• Lone Star Heat Treating Co., Ltd. v. Liberty Mut. Fire Ins. Co., 233 S.W.3d 524 (Tex. App.—Houston [14th Dist.] 2007, no pet.). The Fourteenth Court of Appeals held that a “dishonesty” exclusion in an insurance policy did not apply with regard to a theft resulting from the named insured’s employee entrusting valuable metal to thief who posed as a customer.
  • In re Craig's Stores of Texas, Inc., 402 F.3d 522 (5th Cir. 2005). The Fifth Circuit Court of Appeals resolved a long-standing banking dispute, holding that funds deposited into the registry of the court must be returned to the depositor if the court lacks jurisdiction over the substantive dispute.
  • Schauer v. Morgan, 175 S.W.3d 397 (Tex. App.—Houston [1st Dist.] 2005, no pet.). The First Court of Appeals held that a city police officer was immune from liability in an action brought by an arrestee to recover for personal injuries after the arrestee refused to identify himself to the officer who was acting as a security guard at the time.
  • Brenham Housing Authority v. Davies, 158 S.W.3d 53 (Tex. App.—Houston [14th Dist.] 2005, no pet.). The Fourteenth Court of Appeals held that statutes governing obligations of housing authorities under lease or rental agreements precluded the imposition of liability on the housing authority for a personal injury claim arising under a lease agreement.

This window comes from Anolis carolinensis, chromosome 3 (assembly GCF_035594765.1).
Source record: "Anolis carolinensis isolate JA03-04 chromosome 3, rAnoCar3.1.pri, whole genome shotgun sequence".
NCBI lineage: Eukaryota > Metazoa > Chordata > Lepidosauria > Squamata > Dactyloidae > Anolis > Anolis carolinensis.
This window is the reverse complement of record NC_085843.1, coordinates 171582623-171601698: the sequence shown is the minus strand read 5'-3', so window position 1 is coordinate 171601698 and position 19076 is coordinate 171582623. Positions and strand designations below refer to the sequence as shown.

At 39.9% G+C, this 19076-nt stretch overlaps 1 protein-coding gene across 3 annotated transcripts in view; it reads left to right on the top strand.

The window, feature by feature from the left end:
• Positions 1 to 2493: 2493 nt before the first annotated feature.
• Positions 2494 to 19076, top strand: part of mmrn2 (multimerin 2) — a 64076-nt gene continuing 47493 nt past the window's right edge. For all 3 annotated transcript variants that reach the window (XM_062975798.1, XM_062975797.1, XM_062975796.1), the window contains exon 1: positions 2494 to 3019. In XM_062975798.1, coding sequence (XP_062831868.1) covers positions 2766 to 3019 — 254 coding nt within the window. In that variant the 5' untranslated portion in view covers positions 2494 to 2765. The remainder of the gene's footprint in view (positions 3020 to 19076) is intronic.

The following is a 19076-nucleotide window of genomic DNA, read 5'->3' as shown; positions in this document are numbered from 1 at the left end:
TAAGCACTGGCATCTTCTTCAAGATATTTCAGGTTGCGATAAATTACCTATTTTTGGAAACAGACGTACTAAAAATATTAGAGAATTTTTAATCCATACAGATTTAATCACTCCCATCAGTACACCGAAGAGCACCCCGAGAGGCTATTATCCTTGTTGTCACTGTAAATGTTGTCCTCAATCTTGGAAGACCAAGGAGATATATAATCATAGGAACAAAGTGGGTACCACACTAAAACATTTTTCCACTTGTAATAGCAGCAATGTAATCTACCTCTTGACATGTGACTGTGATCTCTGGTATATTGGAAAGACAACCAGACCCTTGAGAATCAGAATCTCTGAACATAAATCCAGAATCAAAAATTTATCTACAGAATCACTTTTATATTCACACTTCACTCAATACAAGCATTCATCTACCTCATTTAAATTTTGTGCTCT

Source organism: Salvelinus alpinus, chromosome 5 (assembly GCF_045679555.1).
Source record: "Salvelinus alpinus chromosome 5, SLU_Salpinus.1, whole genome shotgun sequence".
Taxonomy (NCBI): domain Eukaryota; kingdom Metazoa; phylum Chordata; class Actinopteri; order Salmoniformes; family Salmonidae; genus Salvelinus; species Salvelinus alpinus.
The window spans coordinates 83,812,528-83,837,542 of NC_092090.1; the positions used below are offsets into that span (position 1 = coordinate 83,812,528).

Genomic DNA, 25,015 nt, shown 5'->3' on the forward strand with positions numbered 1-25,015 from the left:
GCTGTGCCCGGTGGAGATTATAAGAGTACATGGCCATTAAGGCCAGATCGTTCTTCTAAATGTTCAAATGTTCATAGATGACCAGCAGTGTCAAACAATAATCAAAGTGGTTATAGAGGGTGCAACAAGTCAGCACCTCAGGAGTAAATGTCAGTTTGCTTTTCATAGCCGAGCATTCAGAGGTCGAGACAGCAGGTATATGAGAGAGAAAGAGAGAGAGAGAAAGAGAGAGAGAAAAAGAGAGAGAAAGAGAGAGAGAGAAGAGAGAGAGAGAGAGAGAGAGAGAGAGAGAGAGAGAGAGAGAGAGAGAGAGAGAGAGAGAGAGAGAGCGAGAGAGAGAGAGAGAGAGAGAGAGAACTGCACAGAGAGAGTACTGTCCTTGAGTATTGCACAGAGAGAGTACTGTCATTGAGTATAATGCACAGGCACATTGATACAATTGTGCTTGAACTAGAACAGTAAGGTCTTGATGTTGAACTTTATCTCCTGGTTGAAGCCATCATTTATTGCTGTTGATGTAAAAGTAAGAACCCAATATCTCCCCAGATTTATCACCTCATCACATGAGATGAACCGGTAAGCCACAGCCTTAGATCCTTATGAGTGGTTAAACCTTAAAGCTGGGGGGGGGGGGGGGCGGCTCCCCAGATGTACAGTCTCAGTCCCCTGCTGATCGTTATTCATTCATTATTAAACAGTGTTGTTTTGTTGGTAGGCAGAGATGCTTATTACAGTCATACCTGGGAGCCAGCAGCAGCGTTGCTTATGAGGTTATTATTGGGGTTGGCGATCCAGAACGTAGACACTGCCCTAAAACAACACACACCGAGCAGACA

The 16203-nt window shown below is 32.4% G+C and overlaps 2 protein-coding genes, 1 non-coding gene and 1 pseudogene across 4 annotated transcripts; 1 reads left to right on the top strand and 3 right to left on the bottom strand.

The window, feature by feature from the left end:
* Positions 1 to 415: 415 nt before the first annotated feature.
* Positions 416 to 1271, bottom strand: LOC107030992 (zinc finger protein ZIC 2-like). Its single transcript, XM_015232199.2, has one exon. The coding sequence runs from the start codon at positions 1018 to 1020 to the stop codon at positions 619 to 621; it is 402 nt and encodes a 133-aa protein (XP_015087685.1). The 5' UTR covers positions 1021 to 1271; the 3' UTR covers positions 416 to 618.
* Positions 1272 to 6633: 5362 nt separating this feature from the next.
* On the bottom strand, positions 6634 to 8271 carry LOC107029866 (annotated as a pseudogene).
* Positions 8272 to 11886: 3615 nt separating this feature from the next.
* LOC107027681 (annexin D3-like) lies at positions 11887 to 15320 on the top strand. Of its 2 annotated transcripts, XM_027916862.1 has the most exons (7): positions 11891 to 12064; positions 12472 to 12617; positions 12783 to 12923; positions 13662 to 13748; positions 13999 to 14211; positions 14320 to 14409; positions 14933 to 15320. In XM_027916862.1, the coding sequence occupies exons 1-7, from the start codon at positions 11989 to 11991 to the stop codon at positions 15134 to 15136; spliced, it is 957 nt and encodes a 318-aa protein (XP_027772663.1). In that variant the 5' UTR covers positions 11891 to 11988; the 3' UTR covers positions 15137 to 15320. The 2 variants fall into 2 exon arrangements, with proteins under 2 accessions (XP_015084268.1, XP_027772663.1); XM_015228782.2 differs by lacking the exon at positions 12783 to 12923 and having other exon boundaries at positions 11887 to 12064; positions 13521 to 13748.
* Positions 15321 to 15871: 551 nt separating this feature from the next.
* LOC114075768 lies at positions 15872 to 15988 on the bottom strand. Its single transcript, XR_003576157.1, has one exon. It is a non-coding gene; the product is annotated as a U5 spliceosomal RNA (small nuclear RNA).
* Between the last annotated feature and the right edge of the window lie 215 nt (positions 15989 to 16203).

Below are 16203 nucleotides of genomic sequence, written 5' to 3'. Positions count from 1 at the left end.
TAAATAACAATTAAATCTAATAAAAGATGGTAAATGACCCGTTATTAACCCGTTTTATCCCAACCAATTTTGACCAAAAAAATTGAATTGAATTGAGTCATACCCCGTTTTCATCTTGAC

• Palacio v. AON Properties, Inc., 110 S.W.3d 493 (Tex. App.—Waco 2003, no pet.). The Tenth Court appeals affirmed a summary judgment in a shooting/premises liability case, holding that criminal act was not foreseeable to the property owner and manager.
  • Rayon v. Energy Specialties, Inc., 121 S.W.3d 7 (Tex. App.—Fort Worth 2002, no pet.). The Second Court of Appeals affirmed a final judgment in favor of a subcontractor, noting the important standards for the admissibility of expert testimony and the prohibition of “inference stacking.”